# Thread: If a black hole evaporates, where or how does the rotational energy go?

1. ## Re: If a black hole evaporates, where or how does the rotational energy go?

Originally Posted by Yora
I belive it's not proven that a real singularity actually exists. Looked at from the outside, the event horizon does not give any indication how the mass and energy inside of it is distributed. All matter that falls into a black hole still needs time to reach the the center. Matter and energy collapsing into a point with zero volume might take an infinite amount of time. So while the ideal mathmatical model has a perfect singularity at the center, perhaps all real black holes are only approaching a true singularity.
Assuming that additional matter falls in from the outside faster than the black hole loses mass to hawking radiation, shouldn't we, in practice, observe infalling matter corssing the event horizon in a finite period of time, due to the fact that even though its position becomes arrested in our reference frame, the infalling matter causes the event horizon to expand (and, crucially, will eventually to expand past the position of the object in question provided that it is given enough infallig mass)

2. ## Re: If a black hole evaporates, where or how does the rotational energy go?

Yora's point was about not seeing anything past the event horizon. In the case you describe one would see things falling into the event horizon, but they wouldn't see anything of the distribution of matter within the event horizon.

3. ## Re: If a black hole evaporates, where or how does the rotational energy go?

Let me stop and make myself 100% clear on a term here. A regular doughnut has a hole. A jelly filled doughnut has a cavity, but has no hole.
I have not been talking about doughnuts. When it comes to eating doughnuts, I prefer by a long way jam doughnuts (though the jam is more like fruit sauce than normal jam), with no hole, and they don't have a cavity because they have jam in them.

The singularity of a Kerr (spinning) black hole has a hole. The event horizon has a cavity, but no hole (also, unlike the jelly doughnut, the cavity doesn't connect to the outside at all). There is absolutely no way to see the singularity or the cavity.
The event horizon is a surface, how can that have a cavity?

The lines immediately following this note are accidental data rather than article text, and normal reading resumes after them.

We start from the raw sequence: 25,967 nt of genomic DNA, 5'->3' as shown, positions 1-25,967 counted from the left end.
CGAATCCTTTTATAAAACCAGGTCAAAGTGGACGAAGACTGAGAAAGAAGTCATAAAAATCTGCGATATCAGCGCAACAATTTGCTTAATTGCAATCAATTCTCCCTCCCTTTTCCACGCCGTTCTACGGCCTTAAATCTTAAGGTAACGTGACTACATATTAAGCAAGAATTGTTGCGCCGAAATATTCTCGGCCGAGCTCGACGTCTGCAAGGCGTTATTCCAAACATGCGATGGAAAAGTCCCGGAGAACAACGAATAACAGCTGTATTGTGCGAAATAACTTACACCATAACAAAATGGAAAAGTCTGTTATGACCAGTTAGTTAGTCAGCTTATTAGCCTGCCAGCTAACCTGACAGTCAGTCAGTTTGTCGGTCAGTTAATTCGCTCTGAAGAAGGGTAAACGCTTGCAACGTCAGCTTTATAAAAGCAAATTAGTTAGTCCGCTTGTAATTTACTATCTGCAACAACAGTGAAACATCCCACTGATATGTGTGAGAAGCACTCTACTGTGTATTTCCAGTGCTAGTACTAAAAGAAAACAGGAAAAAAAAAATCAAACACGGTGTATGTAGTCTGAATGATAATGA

Adding angular momentum will shrink the event horizon and make the cavity bigger. However the outer and inner event horizon approach being the exact same shape at the exact same place as you add angular momentum. Once they're at the same place, they cancel and there is no event horizon anywhere. THe mass in the singularity would have nothing forcing to be a singularity and would just be mass at that point.
I would imagine the event horizon being a given distance (that distance mostly depending on the mass of the singularity) from the singularity, which would mean that the event horizon moved outward at the equator, and inward at the poles (equator and poles being relative to the rotation of the singularity). So whether or not the singularity could spin up to the point that there was a big enough dip at the poles to go through, the spin of the singularity could be determined from the shape of the event horizon (and ergosphere, and photon horizon, I don't claim to understand that stuff), as well as from frame dragging.

What's interesting me about evaporating black holes is that in the last few seconds a huge amount of mass is being lost very quickly, and if there is any angular momentum there seems to be a strong risk of the angular momentum relative to the mass rising very fast, which by your explanation would give rise to a naked singularity, and by mine would lead to a toroidal event horizon.

4. ## Re: If a black hole evaporates, where or how does the rotational energy go?

Originally Posted by halfeye
The event horizon is a surface, how can that have a cavity?
Good question; I was unclear. A spinning black hole has two event horizons and a region between them. Within that region everything must be moving downward, time doesn't work the same way, and kinetic and potential energies have an imaginary component.
I would imagine the event horizon being a given distance (that distance mostly depending on the mass of the singularity) from the singularity, which would mean that the event horizon moved outward at the equator, and inward at the poles (equator and poles being relative to the rotation of the singularity).
The event horizons of a spinning black hole (and for that matter, every kind of black hole) are perfect spheres.

As the black hole changes from no spin to maximum spin the event horizon shrinks to half it's radius. The ergosphere keeps the same equator as the original event horizon, but it's poles pinch in to meet the poles f the new event horizon.

5. ## Re: If a black hole evaporates, where or how does the rotational energy go?

The event horizons of a spinning black hole (and for that matter, every kind of black hole) are perfect spheres.
Wikipedia disagrees:

https://en.wikipedia.org/wiki/Black_hole#Event_horizon

The shape of the event horizon of a black hole is always approximately spherical.[Note 4][86] For non-rotating (static) black holes the geometry of the event horizon is precisely spherical, while for rotating black holes the event horizon is oblate.[

6. ## Re: If a black hole evaporates, where or how does the rotational energy go?

Originally Posted by halfeye
Wikipedia disagrees:
This is a case of Wikipedia contracting itself since it also says the event horizon of a spinning black hole is a sphere. I'm personally more inclined to go with the page that has equations, but I'm not a proper authority so feel free to disagree with me.